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North East private sector expanded in December amid falling headcounts

The North East private sector returned to expansion territory in December, according to the latest regional PMI data from NatWest.

The headline NatWest North East Business Activity Index rose to 50.2 in December, up from 47.2 in November, as national coronavirus restrictions were eased.

Just 0.2 above the line which separates expansion from contraction, the reading suggests the North East was only fractionally in growth territory last month, and this is broadly in line with the national average.

Businesses surveyed in December said they were optimistic regarding activity over the coming 12 months.

Positive sentiment was underpinned by hopes that the rollout of vaccines would allow softer COVID-19 restrictions and a recovery in sales.

While remaining strong overall, the level of confidence eased slightly from the previous survey period, with the proportion of firms predicting a rise in activity falling to 54 per cent from 57 per cent in November.

The overall degree of business optimism in the North East was the weakest of all English regions.

Moreover, the region’s businesses continued to trim staffing capacity in December, citing increased redundancies and closure amid the negative impact of coronavirus on operations.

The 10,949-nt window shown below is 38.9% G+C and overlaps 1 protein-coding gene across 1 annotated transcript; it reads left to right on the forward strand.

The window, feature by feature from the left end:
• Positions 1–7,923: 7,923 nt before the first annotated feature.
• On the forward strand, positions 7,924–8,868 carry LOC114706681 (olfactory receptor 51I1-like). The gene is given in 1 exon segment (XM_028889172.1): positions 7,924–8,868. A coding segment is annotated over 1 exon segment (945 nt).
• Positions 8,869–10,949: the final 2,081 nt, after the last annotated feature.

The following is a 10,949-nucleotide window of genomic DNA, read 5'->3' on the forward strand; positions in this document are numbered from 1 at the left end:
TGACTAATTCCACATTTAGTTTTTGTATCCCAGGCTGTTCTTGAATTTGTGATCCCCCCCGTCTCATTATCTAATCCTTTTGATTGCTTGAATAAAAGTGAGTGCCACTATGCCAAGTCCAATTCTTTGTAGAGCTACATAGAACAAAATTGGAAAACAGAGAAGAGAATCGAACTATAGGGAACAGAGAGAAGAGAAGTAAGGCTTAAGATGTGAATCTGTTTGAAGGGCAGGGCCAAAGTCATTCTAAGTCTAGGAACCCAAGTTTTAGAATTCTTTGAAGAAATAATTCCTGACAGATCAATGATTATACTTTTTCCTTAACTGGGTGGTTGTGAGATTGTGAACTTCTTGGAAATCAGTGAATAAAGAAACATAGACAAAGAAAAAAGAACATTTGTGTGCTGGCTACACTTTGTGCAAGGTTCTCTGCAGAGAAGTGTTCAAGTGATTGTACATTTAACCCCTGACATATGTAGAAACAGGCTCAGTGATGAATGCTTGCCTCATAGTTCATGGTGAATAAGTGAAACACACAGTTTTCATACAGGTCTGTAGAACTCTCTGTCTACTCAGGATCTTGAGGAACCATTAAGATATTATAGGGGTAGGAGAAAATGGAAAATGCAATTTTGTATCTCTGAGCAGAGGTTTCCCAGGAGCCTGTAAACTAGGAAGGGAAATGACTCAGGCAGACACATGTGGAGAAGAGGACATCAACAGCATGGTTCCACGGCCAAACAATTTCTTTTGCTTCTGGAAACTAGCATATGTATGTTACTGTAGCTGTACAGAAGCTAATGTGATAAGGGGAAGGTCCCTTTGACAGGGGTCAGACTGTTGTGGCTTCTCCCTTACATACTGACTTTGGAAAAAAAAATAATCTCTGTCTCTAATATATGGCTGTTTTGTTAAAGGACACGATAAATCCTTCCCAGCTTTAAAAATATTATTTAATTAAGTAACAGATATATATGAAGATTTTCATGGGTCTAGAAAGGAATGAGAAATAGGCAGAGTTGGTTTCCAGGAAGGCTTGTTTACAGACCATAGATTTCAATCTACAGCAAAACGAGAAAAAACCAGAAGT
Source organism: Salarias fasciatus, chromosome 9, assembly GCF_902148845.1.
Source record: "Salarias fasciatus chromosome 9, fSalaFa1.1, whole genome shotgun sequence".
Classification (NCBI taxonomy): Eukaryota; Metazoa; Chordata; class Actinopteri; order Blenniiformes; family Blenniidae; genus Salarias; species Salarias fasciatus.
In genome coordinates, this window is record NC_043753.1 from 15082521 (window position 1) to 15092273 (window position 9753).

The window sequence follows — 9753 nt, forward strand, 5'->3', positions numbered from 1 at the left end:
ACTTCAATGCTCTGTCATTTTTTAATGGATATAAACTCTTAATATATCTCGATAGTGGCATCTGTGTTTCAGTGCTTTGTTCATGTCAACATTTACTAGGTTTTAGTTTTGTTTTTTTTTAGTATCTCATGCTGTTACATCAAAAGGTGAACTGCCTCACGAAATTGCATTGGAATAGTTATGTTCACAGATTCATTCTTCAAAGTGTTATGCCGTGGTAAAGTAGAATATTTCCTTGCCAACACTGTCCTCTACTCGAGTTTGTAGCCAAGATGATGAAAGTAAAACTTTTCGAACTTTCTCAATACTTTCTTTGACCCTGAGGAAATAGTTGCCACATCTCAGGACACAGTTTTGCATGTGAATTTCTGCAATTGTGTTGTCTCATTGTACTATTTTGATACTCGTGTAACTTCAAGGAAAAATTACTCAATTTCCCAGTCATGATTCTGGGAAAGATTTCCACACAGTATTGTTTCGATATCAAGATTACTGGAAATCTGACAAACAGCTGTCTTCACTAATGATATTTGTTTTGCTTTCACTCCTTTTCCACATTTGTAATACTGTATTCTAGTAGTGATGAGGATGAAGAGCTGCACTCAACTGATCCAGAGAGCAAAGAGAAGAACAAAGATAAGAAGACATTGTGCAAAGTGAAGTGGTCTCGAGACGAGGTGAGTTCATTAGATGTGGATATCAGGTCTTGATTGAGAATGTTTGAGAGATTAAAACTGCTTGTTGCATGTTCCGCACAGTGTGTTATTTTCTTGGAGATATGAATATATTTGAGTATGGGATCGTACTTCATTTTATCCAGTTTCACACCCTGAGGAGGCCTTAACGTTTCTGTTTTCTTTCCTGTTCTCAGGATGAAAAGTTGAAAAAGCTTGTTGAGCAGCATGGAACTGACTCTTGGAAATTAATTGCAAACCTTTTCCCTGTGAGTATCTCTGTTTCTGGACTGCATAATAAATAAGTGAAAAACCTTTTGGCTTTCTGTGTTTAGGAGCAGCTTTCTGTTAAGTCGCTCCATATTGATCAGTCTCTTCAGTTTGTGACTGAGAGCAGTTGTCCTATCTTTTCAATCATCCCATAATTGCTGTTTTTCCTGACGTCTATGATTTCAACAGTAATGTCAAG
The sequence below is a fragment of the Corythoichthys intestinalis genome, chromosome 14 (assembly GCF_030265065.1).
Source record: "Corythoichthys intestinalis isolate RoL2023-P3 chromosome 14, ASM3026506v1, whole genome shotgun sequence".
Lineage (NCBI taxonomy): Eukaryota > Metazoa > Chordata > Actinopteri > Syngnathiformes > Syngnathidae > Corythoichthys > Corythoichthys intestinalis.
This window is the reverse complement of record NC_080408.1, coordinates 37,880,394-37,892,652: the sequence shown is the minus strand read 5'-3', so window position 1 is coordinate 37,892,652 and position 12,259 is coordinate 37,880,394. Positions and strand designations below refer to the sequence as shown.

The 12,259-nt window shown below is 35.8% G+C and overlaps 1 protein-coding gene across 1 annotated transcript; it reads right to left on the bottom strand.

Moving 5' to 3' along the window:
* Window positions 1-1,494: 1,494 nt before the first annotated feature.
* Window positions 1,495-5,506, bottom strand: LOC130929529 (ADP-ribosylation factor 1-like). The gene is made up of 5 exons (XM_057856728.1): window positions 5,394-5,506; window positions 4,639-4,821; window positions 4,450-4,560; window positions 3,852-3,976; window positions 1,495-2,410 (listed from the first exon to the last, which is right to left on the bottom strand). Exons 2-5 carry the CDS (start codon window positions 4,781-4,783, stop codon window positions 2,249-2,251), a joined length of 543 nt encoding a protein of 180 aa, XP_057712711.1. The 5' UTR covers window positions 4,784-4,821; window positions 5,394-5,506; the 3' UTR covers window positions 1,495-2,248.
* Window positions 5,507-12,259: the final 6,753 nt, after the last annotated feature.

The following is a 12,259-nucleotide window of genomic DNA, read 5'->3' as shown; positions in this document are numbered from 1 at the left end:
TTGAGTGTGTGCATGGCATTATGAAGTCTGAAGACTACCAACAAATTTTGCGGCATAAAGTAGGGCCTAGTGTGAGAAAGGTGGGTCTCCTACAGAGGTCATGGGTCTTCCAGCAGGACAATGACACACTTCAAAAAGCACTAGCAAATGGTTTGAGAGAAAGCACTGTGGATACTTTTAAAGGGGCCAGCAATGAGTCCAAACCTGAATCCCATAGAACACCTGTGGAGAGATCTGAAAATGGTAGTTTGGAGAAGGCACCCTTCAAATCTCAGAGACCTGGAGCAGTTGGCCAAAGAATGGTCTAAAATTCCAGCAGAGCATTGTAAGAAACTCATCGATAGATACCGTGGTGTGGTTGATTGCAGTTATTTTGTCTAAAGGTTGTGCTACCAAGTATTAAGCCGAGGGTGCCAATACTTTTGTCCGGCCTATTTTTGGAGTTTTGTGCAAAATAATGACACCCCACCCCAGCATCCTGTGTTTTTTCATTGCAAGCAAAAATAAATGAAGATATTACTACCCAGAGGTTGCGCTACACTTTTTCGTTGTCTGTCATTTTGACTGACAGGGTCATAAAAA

The rate of cuts eased from November but was sharp overall and stronger than the UK average.

Headcounts in the North East private sector have now fallen in each of the last 30 months.

Richard Topliss, chairman of NatWest North Regional Board, said: “North East private sector activity recovered from the decline seen in November, expanding fractionally in December as the national lockdown came to an end at the start of the month.

“However, with COVID-19 cases continuing to rise and tight regional restrictions introduced at the end of the lockdown new business declined again.

“Furthermore, businesses reported further job losses in the latest survey period.

“At the same time, a sharp rise in input prices in December were partially passed through to clients, with output prices increasing at the fastest pace for 19 months.

“Nevertheless, firms in the North East were optimistic regarding the year-ahead outlook for activity, with confidence underpinned by hopes that the rollout of approved vaccines would allow a broad easing of restrictions, in turn stimulating demand.”